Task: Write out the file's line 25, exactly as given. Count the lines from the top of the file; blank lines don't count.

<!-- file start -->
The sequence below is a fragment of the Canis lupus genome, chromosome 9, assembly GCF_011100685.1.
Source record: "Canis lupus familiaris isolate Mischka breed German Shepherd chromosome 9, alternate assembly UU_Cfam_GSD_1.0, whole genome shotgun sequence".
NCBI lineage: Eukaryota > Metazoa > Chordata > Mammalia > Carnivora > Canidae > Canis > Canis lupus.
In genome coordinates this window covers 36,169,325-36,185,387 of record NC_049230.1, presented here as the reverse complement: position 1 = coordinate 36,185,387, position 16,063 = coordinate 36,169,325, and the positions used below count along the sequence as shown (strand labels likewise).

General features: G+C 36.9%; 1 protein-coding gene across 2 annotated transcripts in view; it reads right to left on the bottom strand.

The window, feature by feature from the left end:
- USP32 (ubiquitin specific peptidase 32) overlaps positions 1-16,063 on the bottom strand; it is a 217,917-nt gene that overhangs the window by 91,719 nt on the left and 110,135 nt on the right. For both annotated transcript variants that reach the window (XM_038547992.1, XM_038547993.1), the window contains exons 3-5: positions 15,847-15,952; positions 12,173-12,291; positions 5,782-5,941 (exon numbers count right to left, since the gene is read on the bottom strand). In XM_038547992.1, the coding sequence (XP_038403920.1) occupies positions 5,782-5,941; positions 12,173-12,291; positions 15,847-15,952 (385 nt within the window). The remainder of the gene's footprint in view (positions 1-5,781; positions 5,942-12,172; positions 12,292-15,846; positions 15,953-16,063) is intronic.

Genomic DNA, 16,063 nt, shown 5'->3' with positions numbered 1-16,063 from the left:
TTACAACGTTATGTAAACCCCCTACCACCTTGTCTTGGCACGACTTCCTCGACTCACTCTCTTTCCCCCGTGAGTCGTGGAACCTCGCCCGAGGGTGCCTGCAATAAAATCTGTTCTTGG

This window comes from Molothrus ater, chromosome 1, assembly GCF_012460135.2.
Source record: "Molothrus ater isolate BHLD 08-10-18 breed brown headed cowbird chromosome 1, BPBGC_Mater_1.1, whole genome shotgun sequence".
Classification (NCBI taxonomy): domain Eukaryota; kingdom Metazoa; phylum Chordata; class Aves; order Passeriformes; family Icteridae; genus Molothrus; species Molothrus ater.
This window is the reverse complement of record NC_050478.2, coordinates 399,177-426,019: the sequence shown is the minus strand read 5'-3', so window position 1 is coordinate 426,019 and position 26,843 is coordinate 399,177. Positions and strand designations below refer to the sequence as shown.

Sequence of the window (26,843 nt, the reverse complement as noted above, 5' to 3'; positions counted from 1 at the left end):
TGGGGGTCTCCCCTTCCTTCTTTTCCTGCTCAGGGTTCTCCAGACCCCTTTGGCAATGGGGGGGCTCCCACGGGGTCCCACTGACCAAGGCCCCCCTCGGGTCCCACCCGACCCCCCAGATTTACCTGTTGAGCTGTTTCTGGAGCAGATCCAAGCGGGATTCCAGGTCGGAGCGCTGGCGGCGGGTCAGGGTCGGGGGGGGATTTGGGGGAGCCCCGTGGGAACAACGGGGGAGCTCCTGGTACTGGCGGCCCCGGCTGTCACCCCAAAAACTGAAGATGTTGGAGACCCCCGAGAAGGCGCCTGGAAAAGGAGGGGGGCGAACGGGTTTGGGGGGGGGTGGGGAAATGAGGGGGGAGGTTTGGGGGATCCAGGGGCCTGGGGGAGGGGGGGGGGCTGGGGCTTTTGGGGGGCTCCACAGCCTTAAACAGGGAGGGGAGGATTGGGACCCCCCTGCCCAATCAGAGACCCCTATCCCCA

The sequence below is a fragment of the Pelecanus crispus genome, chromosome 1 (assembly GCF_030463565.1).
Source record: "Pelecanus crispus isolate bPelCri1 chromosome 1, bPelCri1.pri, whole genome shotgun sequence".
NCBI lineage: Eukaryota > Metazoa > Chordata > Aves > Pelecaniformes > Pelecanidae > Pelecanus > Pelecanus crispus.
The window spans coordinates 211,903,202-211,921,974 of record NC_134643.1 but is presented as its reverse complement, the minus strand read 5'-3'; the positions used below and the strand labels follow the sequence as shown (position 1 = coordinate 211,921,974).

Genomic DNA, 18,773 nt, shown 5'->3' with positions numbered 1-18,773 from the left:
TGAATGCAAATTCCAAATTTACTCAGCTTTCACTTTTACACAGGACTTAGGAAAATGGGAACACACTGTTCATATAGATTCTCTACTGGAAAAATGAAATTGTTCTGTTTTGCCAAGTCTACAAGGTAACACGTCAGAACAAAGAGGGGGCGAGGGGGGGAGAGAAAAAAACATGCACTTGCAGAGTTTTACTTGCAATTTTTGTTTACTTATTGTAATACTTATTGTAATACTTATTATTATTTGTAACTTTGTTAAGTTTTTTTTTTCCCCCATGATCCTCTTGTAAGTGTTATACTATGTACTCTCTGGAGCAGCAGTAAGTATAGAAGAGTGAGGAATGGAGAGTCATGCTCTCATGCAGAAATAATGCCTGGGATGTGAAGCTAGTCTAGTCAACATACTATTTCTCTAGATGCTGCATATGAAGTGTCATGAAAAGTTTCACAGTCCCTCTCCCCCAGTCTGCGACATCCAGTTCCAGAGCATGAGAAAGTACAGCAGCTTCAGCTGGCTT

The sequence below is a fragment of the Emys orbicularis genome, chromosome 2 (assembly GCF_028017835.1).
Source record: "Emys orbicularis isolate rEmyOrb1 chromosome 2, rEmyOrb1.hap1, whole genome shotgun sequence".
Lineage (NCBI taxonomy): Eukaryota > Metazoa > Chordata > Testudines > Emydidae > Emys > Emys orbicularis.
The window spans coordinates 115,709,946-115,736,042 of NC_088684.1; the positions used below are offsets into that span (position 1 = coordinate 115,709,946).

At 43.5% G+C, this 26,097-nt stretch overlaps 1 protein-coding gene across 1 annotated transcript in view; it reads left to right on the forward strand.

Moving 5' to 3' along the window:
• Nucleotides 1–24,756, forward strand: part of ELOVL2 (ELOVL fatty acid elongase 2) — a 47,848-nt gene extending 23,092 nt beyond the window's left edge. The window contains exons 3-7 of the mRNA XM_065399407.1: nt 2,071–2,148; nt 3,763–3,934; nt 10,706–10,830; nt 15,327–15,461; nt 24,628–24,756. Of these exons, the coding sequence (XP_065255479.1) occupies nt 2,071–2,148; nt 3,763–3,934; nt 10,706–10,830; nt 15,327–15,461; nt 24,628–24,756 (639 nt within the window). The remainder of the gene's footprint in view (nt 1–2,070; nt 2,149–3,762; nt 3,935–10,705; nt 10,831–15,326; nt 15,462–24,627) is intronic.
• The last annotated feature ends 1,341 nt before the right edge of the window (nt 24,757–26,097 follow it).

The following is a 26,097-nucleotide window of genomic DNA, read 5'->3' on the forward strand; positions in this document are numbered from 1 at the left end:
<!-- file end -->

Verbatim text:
The window spans coordinates 115,709,946-115,736,042 of NC_088684.1; the positions used below are offsets into that span (position 1 = coordinate 115,709,946).